Why no Float type alias?

Why doesn’t Float alias to the machine bit size like Int?

julia> Int

julia> Float
ERROR: UndefVarError: Float not defined
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There’s no need for it.

Float64 is always a 64-bit type and Float32 is always 32-bit etc. and Int64 is always 64-bit and all types are on all platforms, but Int is usually 64-bit (not strictly an alias, so don’t really on it being more than Int32), i.e. except for on 32-bit platforms, where it’s always 32-bit. If you need 64-bit or larger integers, always use Int64, Int128 (or their unsigned types) or BigInt.

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I would think Float == Float32 on 32 bit systems and Float == Float64 on 64 bit systems, so the precision depends on the system. Why is this behavior needed for Ints but not Floats?

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32 bit systems usually still have Float64 hardware. The 32 bitness is related to the address space, and is independent of the parts of the chip used for doing floating point math.


No, it’s never been that way, Float64, aka double in C and C++ existed on 32-bit systems, even 16-bit.*

For array indices you want to use Int, i.e. the machine integer you have. If it were Int64, then twice as large on 32-bit and that’s not needed or wanted.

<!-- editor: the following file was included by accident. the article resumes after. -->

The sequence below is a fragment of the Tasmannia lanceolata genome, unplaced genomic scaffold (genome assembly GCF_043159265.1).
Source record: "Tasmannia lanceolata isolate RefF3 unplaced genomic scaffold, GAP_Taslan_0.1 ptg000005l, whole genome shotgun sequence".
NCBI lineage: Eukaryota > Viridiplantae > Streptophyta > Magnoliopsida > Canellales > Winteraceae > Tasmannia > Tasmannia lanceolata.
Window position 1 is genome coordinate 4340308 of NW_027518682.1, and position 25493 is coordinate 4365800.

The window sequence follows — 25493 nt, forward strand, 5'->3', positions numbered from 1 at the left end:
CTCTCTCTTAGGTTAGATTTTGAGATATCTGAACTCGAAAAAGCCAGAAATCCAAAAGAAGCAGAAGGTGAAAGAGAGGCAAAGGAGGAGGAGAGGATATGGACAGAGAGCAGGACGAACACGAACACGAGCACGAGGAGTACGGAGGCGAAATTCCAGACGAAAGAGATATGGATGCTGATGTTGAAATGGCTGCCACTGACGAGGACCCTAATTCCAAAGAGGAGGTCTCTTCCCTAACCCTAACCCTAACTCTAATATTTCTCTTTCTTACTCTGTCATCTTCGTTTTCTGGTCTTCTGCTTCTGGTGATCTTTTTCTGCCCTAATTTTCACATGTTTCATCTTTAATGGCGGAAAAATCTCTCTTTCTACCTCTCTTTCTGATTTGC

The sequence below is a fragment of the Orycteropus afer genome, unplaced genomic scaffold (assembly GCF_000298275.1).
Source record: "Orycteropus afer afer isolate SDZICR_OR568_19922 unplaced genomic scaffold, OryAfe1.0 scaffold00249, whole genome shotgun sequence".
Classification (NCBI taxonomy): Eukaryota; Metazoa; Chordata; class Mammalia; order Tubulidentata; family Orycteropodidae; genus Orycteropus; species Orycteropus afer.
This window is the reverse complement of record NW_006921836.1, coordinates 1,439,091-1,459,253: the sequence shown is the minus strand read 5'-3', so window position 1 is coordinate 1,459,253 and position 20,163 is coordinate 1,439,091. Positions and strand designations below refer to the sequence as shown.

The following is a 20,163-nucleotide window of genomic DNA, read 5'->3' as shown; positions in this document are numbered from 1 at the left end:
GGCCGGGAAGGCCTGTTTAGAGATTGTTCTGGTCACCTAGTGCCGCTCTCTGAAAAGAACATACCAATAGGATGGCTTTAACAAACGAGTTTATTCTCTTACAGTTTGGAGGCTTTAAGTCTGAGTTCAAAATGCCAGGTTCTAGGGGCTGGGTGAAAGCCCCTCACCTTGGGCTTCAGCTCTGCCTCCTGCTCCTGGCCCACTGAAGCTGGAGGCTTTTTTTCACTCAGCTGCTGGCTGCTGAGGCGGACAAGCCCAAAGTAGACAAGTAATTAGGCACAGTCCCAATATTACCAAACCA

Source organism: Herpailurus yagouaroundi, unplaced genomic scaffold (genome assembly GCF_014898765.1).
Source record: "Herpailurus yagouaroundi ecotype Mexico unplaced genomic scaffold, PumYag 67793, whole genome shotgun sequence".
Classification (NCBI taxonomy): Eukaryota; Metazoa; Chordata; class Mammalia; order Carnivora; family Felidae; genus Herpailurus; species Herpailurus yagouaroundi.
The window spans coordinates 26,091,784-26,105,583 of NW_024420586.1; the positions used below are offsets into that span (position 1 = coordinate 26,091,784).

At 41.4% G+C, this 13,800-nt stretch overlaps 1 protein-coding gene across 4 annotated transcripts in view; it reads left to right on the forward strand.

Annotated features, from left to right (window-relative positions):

If you want e.g. to support money, then Int is the wrong type.

* Actually the history is more complex, double may have been 80-bit, even on those systems, but 80-bit is outdated and slower on current platforms, and not supported on all platforms Julia supports. I will not explain pre-IEEE hexadecimal floating point (still used in FDA standard files) and and 36/72-bit binary floating point of ancient systems.

36-bit floats in some form might make a comeback in some form, though I bet against it: Simplest of All


My understanding is that you can use any precision on any system by grouping bytes. The question is why there is an easy option to use a machine’s native precision for Int but not that option for Float. The difference between Int and Float is just how that string of 32 or 64 bits is interpreted right?

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32 bit systems have 64 bit FP registers


I swear I tried to search before posting …


In terms of storage, yes. But CPUs for at least the past couple decades have all had specialize hardware made specifically for accellerating math on various floating point datatypes, and these are specialized to the size of the data. This specialized hardware has existed for Float64 for a very long time.

This hardware is also why Julia can’t just decide how floating point math works (if we want that math to be fast). We are ultimately at the mercy of existing hardware decisions when it comes to things like the behaviour of 0.1 + 0.2 != 0.3


It was a valid question, and to not necropost on the other, which I didn’t recall, I do support Julia explicit (about size) and I might make a type P16, because I think Posit16 might be a happy medium of sizes (see SoftPostit.jl), but not as an alias of Posit16, but with my own extension of it (base 30), stay tuned…

Some background (right now I’m focused on smaller floats for neural networks, but general purpose might needs Posit16, with or without my twist):